Now it's LNG's Turn for a Shake Up

Started April 6, 2017 at 03:46 pm by in Marcellus Shale

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04/06/17 03:46:09PM

Liquefied natural gas sellers from Qatar to Malaysia, that dominated gas sales to Asia for years, are facing the prospect of rising American exports. While less than 30 U.S. cargoes have landed in Asia, their effect was felt even before they arrived. LNG trade in 2016 jumped the most in five years, contract lengths were sliced in half in the past decade, and spot prices slumped more than 60% in the past three years.

That means the global LNG titans gathering in Tokyo this week for Gastech are in the midst of the biggest shakeup since the industry was founded in the 1960s. Just as American crude is increasingly making its way to Asia, the world’s biggest oil market, the burgeoning armada of gas cargoes from the U.S. and elsewhere are poking holes in the financial system on which the industry’s multi-billion plants are funded.

“As U.S. exports ramp up, we’re going to see even more flexibility with more people trying to buy and trade volumes. The old models of stable long-term contracts will really have to change,” said Zhi Xin Chong, a gas analyst for Wood Mackenzie in Singapore. “We’ve already seen the impact of U.S. LNG on contract trends, with more destination flexibility coming into play.”

Since the 1960s, when projects in Algeria and Alaska started chilling natural gas to temperatures colder than the dark side of the moon, the LNG trade was as simple as the industry’s engineering was complex. Energy companies borrowed heavily to develop gas fields and build liquefaction plants, and to pay off the debt they signed decades-long contracts with electric utilities to buy the fuel at a fraction of the price of oil.

Now, with hydraulic fracturing lowering production costs, U.S. exporters are setting the price of LNG based on natural gas trades at Henry Hub in Louisiana. They’re also eliminating destination restrictions that require ships arrive at a specific port, which most previous contracts included, meaning traders can buy cargoes and flip them to whatever market needs them the most.

Skip Peel - Independent Landman
04/06/17 03:55:54PM @skip-peel-independent-landman:

Rising Australian LNG supply will have a significant impact on prices in the Asian markets.

Australian LNG exports to rise 63 pct in 2017, report says

January 17, 2017

Australia’s liquefied natural gas (LNG) exports are expected to reach almost 60 million tonnes in 2017, up by 63% year-on-year, according to a monthly report by energy analyst, EnergyQuest. 

LNG exports will rise as the Australia Pacific LNG project and Gorgon LNG project continue to ramp up and new projects such as Wheatstone and Ichthys come into production.

In 2016, LNG exports rose by 37.7% to 36.8 million tonnes as the plethora of new projects triggered a flood of new shipments to global markets, the report said. Total exports were 10.1Mt above the 26.7Mt shipped in 2015.

Double value

Notwithstanding the lower oil price environment present through much of last year, EnergyQuest estimates the total value of Australian LNG exports as $17.9 billion in 2016.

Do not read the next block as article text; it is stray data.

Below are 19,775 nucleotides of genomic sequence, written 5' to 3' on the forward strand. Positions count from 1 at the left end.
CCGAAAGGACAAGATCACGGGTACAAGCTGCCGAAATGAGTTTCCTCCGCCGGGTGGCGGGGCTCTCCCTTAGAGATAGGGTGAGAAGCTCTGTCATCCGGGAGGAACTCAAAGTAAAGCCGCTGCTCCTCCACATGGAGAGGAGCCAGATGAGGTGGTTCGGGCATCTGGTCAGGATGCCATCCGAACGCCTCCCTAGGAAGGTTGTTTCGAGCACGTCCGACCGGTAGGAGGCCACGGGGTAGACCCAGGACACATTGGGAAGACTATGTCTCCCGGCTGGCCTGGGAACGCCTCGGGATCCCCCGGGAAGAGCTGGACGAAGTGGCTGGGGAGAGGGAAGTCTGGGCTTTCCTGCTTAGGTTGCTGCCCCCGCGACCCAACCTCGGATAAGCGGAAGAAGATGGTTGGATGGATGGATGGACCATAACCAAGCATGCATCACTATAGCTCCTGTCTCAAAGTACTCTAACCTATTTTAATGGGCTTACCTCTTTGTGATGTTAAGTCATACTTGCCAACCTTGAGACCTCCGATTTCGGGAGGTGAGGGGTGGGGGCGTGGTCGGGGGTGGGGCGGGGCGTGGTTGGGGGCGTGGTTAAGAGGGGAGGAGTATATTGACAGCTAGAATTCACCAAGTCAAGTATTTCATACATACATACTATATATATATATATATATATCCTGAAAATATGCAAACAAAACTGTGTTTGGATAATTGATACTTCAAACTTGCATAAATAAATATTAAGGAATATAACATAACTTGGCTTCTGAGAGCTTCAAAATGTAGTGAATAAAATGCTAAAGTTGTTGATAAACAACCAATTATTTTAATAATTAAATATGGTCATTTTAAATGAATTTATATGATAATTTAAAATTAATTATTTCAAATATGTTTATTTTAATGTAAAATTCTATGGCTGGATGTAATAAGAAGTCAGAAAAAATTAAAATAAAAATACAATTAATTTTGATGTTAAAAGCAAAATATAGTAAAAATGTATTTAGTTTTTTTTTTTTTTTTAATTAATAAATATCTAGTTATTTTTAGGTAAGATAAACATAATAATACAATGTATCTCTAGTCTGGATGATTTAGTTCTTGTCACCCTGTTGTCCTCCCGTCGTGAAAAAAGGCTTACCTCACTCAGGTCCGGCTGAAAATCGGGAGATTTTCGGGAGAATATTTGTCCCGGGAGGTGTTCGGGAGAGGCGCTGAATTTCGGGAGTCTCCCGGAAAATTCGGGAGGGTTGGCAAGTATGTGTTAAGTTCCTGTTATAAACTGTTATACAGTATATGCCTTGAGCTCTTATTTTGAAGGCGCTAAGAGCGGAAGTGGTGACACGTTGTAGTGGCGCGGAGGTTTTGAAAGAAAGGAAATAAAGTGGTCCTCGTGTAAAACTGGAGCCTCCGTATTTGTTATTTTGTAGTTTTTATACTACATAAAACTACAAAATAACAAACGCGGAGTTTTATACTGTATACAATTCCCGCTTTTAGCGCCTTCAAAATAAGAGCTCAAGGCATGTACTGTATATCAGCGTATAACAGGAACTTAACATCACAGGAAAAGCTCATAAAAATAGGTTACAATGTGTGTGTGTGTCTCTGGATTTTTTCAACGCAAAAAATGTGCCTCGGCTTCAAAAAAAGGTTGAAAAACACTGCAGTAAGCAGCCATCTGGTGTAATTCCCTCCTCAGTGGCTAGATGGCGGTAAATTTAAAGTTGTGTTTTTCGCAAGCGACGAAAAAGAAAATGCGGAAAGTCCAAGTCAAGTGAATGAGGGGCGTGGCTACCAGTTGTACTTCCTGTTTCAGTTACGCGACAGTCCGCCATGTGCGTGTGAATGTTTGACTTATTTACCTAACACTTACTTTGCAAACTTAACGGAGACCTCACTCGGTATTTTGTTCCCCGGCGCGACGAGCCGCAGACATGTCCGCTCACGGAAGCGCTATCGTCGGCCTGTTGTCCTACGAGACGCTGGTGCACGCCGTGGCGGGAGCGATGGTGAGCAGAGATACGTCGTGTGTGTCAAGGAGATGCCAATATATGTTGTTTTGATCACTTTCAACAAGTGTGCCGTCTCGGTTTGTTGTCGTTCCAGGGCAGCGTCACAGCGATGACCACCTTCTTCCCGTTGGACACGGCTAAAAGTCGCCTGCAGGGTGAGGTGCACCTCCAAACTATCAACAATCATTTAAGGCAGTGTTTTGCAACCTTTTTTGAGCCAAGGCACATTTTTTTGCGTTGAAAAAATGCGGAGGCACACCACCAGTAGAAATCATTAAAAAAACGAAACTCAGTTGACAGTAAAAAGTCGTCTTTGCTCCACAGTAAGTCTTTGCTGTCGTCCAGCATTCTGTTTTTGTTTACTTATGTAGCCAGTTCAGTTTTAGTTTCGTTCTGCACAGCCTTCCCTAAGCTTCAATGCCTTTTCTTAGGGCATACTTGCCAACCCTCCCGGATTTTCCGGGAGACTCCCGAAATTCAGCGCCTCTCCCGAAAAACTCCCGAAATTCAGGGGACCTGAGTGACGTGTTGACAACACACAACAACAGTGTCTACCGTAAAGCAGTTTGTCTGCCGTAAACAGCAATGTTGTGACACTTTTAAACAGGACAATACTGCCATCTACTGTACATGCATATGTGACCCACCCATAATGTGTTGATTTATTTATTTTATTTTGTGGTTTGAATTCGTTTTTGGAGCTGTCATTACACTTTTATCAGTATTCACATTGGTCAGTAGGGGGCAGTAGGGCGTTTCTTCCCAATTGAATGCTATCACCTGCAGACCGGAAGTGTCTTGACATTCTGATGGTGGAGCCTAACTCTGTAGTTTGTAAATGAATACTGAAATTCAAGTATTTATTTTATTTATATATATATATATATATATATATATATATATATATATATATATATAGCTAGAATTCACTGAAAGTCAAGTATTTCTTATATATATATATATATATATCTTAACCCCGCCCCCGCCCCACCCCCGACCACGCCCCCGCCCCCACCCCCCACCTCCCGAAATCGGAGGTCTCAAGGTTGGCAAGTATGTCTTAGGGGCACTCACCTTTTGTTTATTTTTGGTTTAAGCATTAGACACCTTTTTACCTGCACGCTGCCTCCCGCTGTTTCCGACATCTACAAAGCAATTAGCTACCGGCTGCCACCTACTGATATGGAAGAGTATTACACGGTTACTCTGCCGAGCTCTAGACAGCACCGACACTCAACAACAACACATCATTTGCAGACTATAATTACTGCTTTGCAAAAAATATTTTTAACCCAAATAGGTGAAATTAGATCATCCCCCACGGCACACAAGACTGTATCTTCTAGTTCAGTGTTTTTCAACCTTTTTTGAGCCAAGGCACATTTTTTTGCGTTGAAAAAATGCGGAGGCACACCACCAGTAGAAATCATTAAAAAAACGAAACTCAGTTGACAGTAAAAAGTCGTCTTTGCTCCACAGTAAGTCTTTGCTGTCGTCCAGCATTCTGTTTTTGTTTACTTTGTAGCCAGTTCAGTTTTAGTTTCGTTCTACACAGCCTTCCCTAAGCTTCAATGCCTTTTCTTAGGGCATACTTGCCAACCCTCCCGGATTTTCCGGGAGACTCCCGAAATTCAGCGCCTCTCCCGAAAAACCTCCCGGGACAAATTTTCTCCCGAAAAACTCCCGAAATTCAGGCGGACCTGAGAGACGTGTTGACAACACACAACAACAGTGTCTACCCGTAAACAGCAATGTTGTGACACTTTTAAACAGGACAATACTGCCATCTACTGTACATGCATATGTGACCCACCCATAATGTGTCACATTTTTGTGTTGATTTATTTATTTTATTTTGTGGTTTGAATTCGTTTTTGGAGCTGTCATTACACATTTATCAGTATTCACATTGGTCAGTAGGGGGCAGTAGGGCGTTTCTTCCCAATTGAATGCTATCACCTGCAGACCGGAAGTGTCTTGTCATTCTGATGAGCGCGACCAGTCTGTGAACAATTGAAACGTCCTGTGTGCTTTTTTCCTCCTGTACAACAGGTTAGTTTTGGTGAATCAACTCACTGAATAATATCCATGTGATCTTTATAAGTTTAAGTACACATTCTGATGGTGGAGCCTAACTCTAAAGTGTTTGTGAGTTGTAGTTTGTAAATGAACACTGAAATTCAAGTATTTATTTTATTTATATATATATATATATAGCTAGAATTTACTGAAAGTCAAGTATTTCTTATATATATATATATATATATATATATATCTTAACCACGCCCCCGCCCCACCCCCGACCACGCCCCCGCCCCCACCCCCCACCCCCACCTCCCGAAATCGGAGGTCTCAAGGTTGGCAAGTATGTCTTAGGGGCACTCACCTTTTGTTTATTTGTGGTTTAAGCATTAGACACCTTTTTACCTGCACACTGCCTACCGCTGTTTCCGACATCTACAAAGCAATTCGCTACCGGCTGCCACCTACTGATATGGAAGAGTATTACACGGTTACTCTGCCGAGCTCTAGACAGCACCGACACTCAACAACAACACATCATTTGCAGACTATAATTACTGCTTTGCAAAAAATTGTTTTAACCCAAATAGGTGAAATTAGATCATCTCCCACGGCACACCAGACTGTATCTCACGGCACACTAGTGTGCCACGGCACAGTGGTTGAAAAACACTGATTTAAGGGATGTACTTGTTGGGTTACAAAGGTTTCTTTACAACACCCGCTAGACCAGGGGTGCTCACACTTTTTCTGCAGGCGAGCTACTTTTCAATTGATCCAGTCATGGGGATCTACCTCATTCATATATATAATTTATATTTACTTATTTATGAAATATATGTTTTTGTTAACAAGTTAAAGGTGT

This is an 8.6% dollar increase over the previous year, the report said.

Oil prices, to which LNG prices are linked, are now around 25% higher than the 2016 average, reflecting recent decisions by the Organization of the Petroleum Exporting Countries (OPEC) to cut production.

If current oil prices are maintained, EnergyQuest estimates that the value of Australian LNG exports will double to around A$36 billion in 2017.

“The growth of LNG exports is a massive benefit to the Australian economy,” EnergyQuest CEO, Graeme Bethune, said in the report.

Australia’s newest LNG hub – the three new plants on Curtis Island of Gladstone – saw Queensland LNG exports nearly triple to 17.5 million tonnes in 2016. West coast exports were down
slightly at 19.3 million tonnes for the period.

Most Australian LNG exports continued to go to established customers with long-term contracts during the year.

Japan remains the largest customer for Australian LNG, taking 48% of 2016 cargoes. China is now the second-biggest customer, taking 30% of cargoes. Korea is an emerging buyer with 53 cargoes and 16 Australian cargoes went to India, the report said.

Winter demand

There has been particularly strong demand for LNG in North Asia during the current winter.

North Asian LNG spot prices are now the highest in two years. The Platts JKM marker was US$9.75/MMBtu early in January, well above LNG contract prices of around $7.00/MMBtu, the report noted.

High spot prices are also attracting US LNG cargoes into North Asia.

“Shipments from the Sabine Pass project on the US Gulf Coast, which were mostly going to South America, are now overwhelmingly heading to North Asia with nine of the twelve December loadings heading there,” Bethune said.

“However this does not appear to be adversely affecting Australian exports, which are also mwell positioned to take advantage of high spot prices,” Bethune added.

Barry D
04/06/17 08:35:35PM @barry-d:

Much of the undeveloped world does not have access to fossil fuel. LNG offers these areas a reliable source.

Most people in our country take for granted the blessing of abundant inexpensive energy we have in this country. Most of the world still rely on fuel sources such as wood and animal dung. This is the market for LNG produced in the U.S.

However, due to the lack of infrastructure in those areas even LNG was not an option. Lower LNG costs may make it feasible to develop projects in these areas.

As these areas come on line as consumers, the need for LNG will increase. Which will be good for shale development in the U.S..

Simple economics, supply and demand.

The future is so bright we'll all have ta wear shades.




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